By Zahia Rahmani
Translated by Matthew Reeck
Winner of the 2020 Albertine Prize
Fiction and lyric essay combine in Zahia Rahmani’s poetic reflection on Islamic history and her struggles with what it means to be Muslim.
Publication Date: February 12, 2019
“Muslim”: A Novel is a genre-bending, poetic reflection on what it means to be Muslim from one of France’s leading writers. In this novel, the second in a trilogy, Rahmani’s narrator contemplates the loss of her native language and her imprisonment and exile for being Muslim, woven together in an exploration of the political and personal relationship of language within the fraught history of Islam. Drawing inspiration from the oral histories of her native Berber language, the Koran, and French children’s tales, Rahmani combines fiction and lyric essay in to tell an important story, both powerful and visionary, of identity, persecution, and violence.
The Algerian-born academic and author Zahia Rahmani is one of France’s leading art historians and writers of fiction, memoirs, and cultural criticism. She is the author of a literary trilogy dedicated to contemporary figures of so-called banished people: Moze (Sabine Wespieser Editions, 2003); “Muslim”: A Novel (Sabine Wespieser Editions, 2005); and France: Story of Childhood (Sabine Wespieser Editions, 2006). The US edition of France, Story of Childhood was published by Yale University Press in 2016. The French Ministry of Culture named her Chevalier of Arts and Letters and a member of the College of the Diversity. As an art historian, Rahmani is Director of the Research Program on Art and Globalization at the French National Institute of the History of Art (INHA), an interdisciplinary program that focuses on contemporary art practices in a globalized world and links many networks in France and abroad. She is the founder and director of INHA’s ambitious Interactive Bibliographic Database on the globalization of art, its history and theoretical impact. Rahmani is a member of the Global Visual Cultures Academic Committee and she also created the graduate research program at the École Nationale des Beaux-Arts, which she directed from 1999-2002. Her multi-year international research project at the INHA in Paris and Marseille culminated in Made in Algeria: Genealogy of a Territory, a book and current exhibition of colonial cartography, high and popular visual culture, and contemporary art at the Museum of European and Mediterranean Civilisations (MuCEM), located in Marseille.
Matt Reeck is an award-winning poet and translator from the French, Urdu, Hindi, and Korean. He is the recipient of a Fulbright Fellowship to India, the American Institute of Indian Studies, and the PEN Foundation. He has translated from the Urdu novels by Saadat Hasan Manto, Bombay Stories (Vintage Classics UK & US, 2014), and Mushtaq Ahmed Yousufi, Mirages of the Mind (New Directions, 2015). His translations from the French include Abdelkébir Khatibi’s Class Warrior—Taoist Style (Wesleyan University Press, 2017) and Zahia Rahmani’s Muslim: A Novel (Deep Vellum, forthcoming 2019). He is currently completing his PhD in Comparative Literature at the University of California Los Angeles.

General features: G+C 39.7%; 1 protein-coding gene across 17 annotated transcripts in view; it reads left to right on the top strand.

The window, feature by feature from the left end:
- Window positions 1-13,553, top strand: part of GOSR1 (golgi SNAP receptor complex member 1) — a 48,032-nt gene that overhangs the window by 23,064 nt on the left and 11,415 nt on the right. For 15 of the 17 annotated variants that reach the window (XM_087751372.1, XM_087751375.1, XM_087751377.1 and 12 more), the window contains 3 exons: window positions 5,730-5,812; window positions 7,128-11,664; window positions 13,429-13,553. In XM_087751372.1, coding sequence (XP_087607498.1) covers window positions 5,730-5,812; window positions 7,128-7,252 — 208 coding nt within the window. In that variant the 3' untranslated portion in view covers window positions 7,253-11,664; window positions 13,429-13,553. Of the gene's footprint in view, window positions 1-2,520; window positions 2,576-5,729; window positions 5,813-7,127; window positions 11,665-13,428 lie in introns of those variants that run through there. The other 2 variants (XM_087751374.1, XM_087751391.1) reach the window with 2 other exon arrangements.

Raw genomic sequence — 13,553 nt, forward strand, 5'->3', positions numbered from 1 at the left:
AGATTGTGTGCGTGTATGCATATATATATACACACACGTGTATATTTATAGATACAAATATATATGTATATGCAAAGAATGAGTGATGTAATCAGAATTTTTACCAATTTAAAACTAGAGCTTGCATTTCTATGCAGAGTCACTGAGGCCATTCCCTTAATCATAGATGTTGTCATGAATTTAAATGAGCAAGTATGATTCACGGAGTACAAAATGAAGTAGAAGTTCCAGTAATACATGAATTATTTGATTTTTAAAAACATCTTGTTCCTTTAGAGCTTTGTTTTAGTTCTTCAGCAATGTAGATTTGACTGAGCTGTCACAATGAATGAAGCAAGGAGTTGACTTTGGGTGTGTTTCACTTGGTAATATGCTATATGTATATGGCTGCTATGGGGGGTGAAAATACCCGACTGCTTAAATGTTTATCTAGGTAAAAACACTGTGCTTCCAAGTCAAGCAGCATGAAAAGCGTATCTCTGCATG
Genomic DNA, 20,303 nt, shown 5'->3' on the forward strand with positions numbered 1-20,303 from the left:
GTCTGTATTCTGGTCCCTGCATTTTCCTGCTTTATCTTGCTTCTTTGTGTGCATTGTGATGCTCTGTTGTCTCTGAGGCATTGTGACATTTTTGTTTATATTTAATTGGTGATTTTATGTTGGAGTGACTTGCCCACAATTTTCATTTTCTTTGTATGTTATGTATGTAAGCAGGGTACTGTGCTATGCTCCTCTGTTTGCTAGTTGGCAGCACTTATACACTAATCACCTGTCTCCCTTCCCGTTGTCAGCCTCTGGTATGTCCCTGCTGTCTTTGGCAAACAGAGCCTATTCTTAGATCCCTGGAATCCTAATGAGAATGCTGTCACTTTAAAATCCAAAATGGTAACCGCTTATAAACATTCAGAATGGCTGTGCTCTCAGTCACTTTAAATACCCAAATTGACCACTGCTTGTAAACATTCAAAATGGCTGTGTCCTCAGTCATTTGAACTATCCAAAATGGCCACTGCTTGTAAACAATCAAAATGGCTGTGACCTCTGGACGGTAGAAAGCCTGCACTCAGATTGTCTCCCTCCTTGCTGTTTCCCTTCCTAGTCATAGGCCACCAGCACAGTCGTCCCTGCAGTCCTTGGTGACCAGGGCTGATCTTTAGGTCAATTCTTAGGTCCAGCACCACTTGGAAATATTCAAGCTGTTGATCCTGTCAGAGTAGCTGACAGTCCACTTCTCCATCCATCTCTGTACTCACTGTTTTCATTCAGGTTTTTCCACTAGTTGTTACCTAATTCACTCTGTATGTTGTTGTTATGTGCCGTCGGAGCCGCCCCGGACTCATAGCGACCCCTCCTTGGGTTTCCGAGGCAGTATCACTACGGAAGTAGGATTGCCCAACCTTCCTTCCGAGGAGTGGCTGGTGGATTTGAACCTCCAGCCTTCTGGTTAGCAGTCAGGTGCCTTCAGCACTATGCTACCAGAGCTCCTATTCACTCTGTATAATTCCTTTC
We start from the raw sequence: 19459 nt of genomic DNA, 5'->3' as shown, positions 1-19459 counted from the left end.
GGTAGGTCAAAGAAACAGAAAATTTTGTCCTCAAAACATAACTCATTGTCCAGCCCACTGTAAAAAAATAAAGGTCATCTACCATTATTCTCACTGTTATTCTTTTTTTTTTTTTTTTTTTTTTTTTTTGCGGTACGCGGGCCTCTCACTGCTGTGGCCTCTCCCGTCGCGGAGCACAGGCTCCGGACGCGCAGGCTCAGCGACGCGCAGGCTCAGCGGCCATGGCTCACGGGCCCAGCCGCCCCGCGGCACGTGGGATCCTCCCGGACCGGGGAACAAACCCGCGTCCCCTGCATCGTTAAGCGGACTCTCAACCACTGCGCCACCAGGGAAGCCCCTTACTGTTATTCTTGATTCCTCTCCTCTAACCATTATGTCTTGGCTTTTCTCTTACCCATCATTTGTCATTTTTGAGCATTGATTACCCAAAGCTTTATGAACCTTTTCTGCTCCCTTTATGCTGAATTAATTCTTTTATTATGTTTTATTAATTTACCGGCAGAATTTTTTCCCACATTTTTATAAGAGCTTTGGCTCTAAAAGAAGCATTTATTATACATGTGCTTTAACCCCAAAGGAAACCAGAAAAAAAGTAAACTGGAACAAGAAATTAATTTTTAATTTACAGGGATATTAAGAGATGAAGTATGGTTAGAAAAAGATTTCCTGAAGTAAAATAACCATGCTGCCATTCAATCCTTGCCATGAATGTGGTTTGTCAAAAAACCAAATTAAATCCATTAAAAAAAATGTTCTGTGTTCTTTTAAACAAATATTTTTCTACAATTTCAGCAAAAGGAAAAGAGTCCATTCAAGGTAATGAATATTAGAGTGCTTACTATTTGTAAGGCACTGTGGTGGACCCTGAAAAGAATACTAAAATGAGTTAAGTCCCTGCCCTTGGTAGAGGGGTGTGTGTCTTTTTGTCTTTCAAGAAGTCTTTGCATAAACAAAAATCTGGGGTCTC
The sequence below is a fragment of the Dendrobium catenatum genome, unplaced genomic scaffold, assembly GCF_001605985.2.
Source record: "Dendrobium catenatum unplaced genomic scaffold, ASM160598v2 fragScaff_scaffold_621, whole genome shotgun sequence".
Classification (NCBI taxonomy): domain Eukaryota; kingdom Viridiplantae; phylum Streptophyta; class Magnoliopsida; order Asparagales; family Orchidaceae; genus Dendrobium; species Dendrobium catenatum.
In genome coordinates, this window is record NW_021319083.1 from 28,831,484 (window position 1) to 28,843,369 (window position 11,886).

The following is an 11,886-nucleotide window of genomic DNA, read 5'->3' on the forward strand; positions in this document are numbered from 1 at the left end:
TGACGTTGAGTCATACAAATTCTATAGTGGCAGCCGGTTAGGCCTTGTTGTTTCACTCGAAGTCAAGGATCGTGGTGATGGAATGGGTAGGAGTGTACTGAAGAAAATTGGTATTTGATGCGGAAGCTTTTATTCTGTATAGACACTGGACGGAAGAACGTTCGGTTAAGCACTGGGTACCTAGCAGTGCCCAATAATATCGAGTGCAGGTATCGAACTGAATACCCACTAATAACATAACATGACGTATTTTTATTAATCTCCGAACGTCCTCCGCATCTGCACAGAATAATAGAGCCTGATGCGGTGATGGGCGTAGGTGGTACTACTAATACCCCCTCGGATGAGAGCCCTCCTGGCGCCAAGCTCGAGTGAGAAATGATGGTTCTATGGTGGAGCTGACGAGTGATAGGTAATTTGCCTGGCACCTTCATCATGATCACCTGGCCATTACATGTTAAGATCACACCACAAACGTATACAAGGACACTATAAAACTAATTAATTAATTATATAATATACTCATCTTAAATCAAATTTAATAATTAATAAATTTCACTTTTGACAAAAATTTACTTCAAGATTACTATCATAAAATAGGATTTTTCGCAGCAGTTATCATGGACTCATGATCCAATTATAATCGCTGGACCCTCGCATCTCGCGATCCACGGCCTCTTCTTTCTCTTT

One of Words Without Borders’ Most Anticipated Books of 2019
Part of the New York Times Globetrotting feature on Upcoming 2019 Translations
Included in Translated Lit’s Most Anticipated Books of February 2019
Librairie Drawn & Quarterly’s New & Notable books
Included in Electric Literature’s “20 Small Press Books You Might Have Missed“
Finalist for Big Other’s Book Award for Translation
Winner of the 2020 Albertine Prize
“A love letter to us: the outcasts, the hyphenated “others,” those who have lost tongues and gained dialects. Zahia Rahmani speaks to the religious fairy tales of my girlhood, the Muslim lore we listened to while learning the Arabic alphabet. “Muslim” challenges the borders of genre, much like Rahmani pushes up against the boundaries of multiple, overlapping identities, investigating imposed definitions and complicating what it means to be colonized, woman, Muslim.” —Dr. Seema Yasmin
“‘I was born into a minor language and escaped from a distant nowhere that didn’t want me,’ Zahia Rahmani writes in this chronicle of the numerous forms isolation can take—and the numerous ways that identity can be both claimed and projected onto someone. This novel is brief in length, but Rahmani’s approach to it allows for a constant mutability of its form and a series of limitless stylistic renewals.” —Tobias Carroll, Words Without Borders
“This is the ethical and political terrain at stake for Rahmani, whose literary fiction is an instrument for truths that as yet have nowhere else to be heard. That the very nature of our political regimes requires intervention by way of fiction suggests that literature has an indispensable role to play in the ongoing work of justice.” —Jill Jarvis, Public Books
“Absolutely essential reading.” —Lyric Hunter, Brazos Bookstore
“The role of myth and archetypes, identitarian persecution, faith, movement through borderlands, naming, and the limitations and potential of particular languages all figure into this autobiographical novel.” —Aaron Robertson, Lit Hub